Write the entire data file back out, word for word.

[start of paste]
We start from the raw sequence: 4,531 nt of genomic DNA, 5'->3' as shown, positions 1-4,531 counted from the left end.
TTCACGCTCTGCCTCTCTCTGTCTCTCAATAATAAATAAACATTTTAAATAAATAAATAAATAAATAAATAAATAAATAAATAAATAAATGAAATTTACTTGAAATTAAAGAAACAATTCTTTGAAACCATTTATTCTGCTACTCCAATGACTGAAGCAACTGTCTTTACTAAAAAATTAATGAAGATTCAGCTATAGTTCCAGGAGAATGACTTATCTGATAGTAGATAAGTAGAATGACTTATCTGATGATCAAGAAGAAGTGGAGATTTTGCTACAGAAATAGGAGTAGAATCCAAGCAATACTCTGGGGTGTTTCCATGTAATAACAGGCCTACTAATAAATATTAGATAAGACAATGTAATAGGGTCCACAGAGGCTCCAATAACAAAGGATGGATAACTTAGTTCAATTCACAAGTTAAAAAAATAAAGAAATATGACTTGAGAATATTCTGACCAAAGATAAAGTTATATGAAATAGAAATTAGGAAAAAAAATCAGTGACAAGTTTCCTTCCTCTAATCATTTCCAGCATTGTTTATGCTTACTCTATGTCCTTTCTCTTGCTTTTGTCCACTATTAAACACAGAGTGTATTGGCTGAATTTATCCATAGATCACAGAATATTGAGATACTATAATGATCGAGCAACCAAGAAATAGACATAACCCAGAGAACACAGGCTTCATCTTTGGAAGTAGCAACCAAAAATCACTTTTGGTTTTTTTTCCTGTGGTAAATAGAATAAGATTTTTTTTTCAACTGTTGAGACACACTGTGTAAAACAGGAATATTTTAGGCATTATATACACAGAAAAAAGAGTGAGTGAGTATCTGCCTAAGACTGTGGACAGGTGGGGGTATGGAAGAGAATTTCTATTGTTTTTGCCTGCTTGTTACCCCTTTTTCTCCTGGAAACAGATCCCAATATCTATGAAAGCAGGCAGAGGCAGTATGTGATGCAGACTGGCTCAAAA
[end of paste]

We start from the raw sequence: 4,531 nt of genomic DNA, 5'->3' as shown, positions 1-4,531 counted from the left end.
TTCACGCTCTGCCTCTCTCTGTCTCTCAATAATAAATAAACATTTTAAATAAATAAATAAATAAATAAATAAATAAATAAATAAATAAATGAAATTTACTTGAAATTAAAGAAACAATTCTTTGAAACCATTTATTCTGCTACTCCAATGACTGAAGCAACTGTCTTTACTAAAAAATTAATGAAGATTCAGCTATAGTTCCAGGAGAATGACTTATCTGATAGTAGATAAGTAGAATGACTTATCTGATGATCAAGAAGAAGTGGAGATTTTGCTACAGAAATAGGAGTAGAATCCAAGCAATACTCTGGGGTGTTTCCATGTAATAACAGGCCTACTAATAAATATTAGATAAGACAATGTAATAGGGTCCACAGAGGCTCCAATAACAAAGGATGGATAACTTAGTTCAATTCACAAGTTAAAAAAATAAAGAAATATGACTTGAGAATATTCTGACCAAAGATAAAGTTATATGAAATAGAAATTAGGAAAAAAAATCAGTGACAAGTTTCCTTCCTCTAATCATTTCCAGCATTGTTTATGCTTACTCTATGTCCTTTCTCTTGCTTTTGTCCACTATTAAACACAGAGTGTATTGGCTGAATTTATCCATAGATCACAGAATATTGAGATACTATAATGATCGAGCAACCAAGAAATAGACATAACCCAGAGAACACAGGCTTCATCTTTGGAAGTAGCAACCAAAAATCACTTTTGGTTTTTTTTCCTGTGGTAAATAGAATAAGATTTTTTTTTCAACTGTTGAGACACACTGTGTAAAACAGGAATATTTTAGGCATTATATACACAGAAAAAAGAGTGAGTGAGTATCTGCCTAAGACTGTGGACAGGTGGGGGTATGGAAGAGAATTTCTATTGTTTTTGCCTGCTTGTTACCCCTTTTTCTCCTGGAAACAGATCCCAATATCTATGAAAGCAGGCAGAGGCAGTATGTGATGCAGACTGGCTCAAAA